Jay Malinowski, formerly of Bedouin Soundclash, flexes his polymath muscles with his new project: The Deadcoast. It’s a double album inspired by the seafaring life of an ancestor 300 years his senior, Charles Martel. Accompanying the record’s release is a novella, Skulls and Bones, which is both written and illustrated by Malinowski himself.
The Main had the opportunity to sit down with Jay, who was relaxed, unpretentious, and amiable. He looked like the sort of guy you’d keep running into at parties – he’d be among the better-dressed party guest, but wouldn’t judge you if you had come straight from work and looked like a mess yourself. He wore an appropriately nautical double-breasted wool sweater and a cotton pea coat with the lapels up. The dark, dramatic portrait on the cover of Martel, while striking, does not do him justice.
We chatted over the differing beauties of Montreal and Vancouver and the bittersweet nature of short visits to each city, before launching into The Deadcoast and its epic endeavour.
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The Main: What was it about Martel that inspired you? Was it a lightning bolt moment or more of a gradual thing?
Jay: I knew at the outset that the record was going to be called Martel. I based it on Charles Martel’s passage from France to Canada in 1757 and the tumultuous things that happened along the way. There’s a vast set of historic circumstances that landed me here. The questions, “Do I determine who I am or was I predetermined? Do I have the will to change things or am I really just a passenger?,” those were the ideas of Martel. Those were the question of the record.
TM: You said looking at his life there were a lot of choices that you shared – what choices do you think were the same?
J: I looked at some of the career choices I’ve made. With playing in a band, I was just making a lot of allegories to being a sailor. That idea of sailing, not the actual sailing part but the travelling of it; that each day seems like a new day; you’re always moving from port to port; that was the way I drew a parallel between the two.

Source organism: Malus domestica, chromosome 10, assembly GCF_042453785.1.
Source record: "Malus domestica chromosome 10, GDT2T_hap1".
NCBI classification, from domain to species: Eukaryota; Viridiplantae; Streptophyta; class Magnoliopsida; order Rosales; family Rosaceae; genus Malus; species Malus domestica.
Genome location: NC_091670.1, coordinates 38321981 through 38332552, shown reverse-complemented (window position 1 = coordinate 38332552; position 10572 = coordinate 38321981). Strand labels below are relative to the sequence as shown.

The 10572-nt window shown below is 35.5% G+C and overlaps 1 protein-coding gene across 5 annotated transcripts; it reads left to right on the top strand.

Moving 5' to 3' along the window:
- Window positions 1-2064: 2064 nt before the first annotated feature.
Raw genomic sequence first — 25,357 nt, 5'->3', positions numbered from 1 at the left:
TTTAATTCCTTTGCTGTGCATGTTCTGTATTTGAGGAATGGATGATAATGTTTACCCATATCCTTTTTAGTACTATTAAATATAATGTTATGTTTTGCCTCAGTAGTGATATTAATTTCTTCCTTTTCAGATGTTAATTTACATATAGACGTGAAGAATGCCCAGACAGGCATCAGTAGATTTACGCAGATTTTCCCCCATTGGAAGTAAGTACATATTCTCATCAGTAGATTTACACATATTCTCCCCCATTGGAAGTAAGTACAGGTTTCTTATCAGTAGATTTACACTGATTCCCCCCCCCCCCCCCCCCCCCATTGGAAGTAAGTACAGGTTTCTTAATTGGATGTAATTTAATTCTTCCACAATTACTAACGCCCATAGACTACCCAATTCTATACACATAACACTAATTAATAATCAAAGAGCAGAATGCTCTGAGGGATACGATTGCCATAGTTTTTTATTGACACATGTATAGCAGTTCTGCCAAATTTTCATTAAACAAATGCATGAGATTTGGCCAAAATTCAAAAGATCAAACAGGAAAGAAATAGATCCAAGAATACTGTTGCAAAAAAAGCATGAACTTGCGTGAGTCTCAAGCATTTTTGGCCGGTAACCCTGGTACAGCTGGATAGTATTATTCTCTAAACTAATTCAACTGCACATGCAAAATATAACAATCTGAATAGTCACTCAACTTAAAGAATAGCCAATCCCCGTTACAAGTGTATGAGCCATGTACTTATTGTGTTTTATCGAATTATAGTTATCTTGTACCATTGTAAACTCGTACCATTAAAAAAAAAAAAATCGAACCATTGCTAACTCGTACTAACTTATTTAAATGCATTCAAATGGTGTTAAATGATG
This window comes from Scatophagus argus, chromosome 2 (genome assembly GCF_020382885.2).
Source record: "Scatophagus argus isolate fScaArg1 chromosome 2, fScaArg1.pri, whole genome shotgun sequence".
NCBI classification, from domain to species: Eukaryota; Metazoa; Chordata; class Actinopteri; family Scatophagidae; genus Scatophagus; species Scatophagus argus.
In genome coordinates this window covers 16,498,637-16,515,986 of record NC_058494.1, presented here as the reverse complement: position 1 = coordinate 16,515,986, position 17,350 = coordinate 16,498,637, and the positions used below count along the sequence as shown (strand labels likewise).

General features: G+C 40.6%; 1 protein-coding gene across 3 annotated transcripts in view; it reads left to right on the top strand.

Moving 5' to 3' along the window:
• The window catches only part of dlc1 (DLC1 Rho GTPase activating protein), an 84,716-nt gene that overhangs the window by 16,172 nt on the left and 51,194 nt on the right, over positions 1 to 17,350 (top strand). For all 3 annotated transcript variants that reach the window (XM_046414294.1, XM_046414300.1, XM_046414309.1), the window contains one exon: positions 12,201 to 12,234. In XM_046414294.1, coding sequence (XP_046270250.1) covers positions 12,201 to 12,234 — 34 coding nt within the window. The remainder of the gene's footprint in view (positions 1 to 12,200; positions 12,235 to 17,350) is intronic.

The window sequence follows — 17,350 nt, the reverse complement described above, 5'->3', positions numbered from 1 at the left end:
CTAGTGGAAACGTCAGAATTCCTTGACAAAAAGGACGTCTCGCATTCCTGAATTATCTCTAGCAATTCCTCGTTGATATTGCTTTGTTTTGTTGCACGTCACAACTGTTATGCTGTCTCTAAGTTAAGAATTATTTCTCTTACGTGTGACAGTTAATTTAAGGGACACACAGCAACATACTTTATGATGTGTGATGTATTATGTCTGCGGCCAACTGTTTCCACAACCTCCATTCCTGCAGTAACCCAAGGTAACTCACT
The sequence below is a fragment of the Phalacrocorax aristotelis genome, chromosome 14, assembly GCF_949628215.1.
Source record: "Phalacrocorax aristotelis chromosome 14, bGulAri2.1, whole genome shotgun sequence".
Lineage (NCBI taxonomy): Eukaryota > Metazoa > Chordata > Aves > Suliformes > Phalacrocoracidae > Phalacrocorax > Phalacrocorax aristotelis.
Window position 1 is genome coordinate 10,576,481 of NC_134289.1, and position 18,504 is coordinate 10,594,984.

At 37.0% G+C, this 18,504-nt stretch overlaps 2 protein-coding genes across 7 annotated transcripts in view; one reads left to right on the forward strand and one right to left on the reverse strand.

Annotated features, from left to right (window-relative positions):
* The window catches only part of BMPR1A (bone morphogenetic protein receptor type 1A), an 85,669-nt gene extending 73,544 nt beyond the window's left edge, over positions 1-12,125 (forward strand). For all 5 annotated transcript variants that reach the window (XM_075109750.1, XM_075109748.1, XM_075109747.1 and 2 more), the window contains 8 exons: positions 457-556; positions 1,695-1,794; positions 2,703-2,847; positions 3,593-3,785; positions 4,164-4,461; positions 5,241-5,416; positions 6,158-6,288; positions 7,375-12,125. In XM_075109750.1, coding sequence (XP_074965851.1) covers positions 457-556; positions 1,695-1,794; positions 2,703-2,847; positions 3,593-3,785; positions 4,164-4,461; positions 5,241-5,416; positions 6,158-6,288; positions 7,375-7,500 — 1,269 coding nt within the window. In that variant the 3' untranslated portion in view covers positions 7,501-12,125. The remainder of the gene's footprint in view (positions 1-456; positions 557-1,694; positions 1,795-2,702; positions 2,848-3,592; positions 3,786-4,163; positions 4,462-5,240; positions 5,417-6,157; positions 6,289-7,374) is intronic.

TM: Which leads me to ask: how much of this project is fiction and how much of it is based on primary sources that you’ve found?
J: I’d say the album was based on personal experiences, and then some songs, like ‘Patience Phipps,’ are based on actual family records. I think what I was most interested in is the narrative you can create. Everyone creates a narrative for their life to try to make sense of what’s happening. It’s an interesting one. It’s starting with the baseplate of Charles Martel and his life and starting with his notes from my grandfather, and then trying to make sense of all these things historically.
TM: In the novella, Martel talks about a curse – members of his family are cursed never to feel rooted, never to feel satisfied. Do you think you’re affected by this curse?
J: Yes. I’m restless. Anyone who knows me knows that. I’ve had a restlessness since I was born; I don’t know why. Any normal person does not want to play in a band. Or they might, but it doesn’t continue. It’s an insane idea, once you start doing it for a while; it’s not normal. And I’ve always wanted to move. If I’m in one city for too long I’ve got to leave. I always want to do more projects, I’ll say oh I like that kind of music, or that kind, or there’s always something new to do … people have mentioned it to me. So I found a form of work that was just travelling all the time.
Whether or not the Martels have a curse has never been stated to me before, but that’s part of the historical fiction of it. What I found was the most interesting part of Charles Martel wasn’t that he was French and that he fought with the British or any of these things, it was more the amount of travel and how he survived, how he changed and morphed to survive through very violent situations to eventually become a justice of the peace in Man-a-Dieu. I found that passage really profound. It’s very human to have to do that. I think all of us have that feeling of adaptability and that animalistic sense of survival. We handle it in very different ways, all of us. Some of us get a mortgage, do things like that, some of us walk across Spain [which Malinowski has, in fact, done].